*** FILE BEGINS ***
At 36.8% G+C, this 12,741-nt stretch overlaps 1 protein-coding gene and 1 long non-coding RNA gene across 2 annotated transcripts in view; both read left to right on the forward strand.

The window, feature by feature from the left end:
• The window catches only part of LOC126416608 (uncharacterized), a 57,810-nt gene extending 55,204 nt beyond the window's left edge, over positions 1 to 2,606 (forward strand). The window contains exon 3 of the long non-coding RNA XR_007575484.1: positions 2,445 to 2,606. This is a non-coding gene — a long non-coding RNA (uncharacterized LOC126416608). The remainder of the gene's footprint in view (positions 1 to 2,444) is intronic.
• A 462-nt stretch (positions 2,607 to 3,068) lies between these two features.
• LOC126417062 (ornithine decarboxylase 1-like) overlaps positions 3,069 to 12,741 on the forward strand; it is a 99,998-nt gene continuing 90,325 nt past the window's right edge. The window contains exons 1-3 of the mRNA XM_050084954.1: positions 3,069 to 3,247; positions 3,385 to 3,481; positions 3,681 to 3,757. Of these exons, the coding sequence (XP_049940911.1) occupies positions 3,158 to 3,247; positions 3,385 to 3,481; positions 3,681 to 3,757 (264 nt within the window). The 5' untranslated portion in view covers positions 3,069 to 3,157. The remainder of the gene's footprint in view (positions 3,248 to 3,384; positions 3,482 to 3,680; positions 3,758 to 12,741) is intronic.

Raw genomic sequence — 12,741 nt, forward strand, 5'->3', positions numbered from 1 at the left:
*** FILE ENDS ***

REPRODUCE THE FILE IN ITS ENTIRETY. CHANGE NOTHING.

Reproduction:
At 36.8% G+C, this 12,741-nt stretch overlaps 1 protein-coding gene and 1 long non-coding RNA gene across 2 annotated transcripts in view; both read left to right on the forward strand.

The window, feature by feature from the left end:
• The window catches only part of LOC126416608 (uncharacterized), a 57,810-nt gene extending 55,204 nt beyond the window's left edge, over positions 1 to 2,606 (forward strand). The window contains exon 3 of the long non-coding RNA XR_007575484.1: positions 2,445 to 2,606. This is a non-coding gene — a long non-coding RNA (uncharacterized LOC126416608). The remainder of the gene's footprint in view (positions 1 to 2,444) is intronic.
• A 462-nt stretch (positions 2,607 to 3,068) lies between these two features.
• LOC126417062 (ornithine decarboxylase 1-like) overlaps positions 3,069 to 12,741 on the forward strand; it is a 99,998-nt gene continuing 90,325 nt past the window's right edge. The window contains exons 1-3 of the mRNA XM_050084954.1: positions 3,069 to 3,247; positions 3,385 to 3,481; positions 3,681 to 3,757. Of these exons, the coding sequence (XP_049940911.1) occupies positions 3,158 to 3,247; positions 3,385 to 3,481; positions 3,681 to 3,757 (264 nt within the window). The 5' untranslated portion in view covers positions 3,069 to 3,157. The remainder of the gene's footprint in view (positions 3,248 to 3,384; positions 3,482 to 3,680; positions 3,758 to 12,741) is intronic.

Raw genomic sequence — 12,741 nt, forward strand, 5'->3', positions numbered from 1 at the left: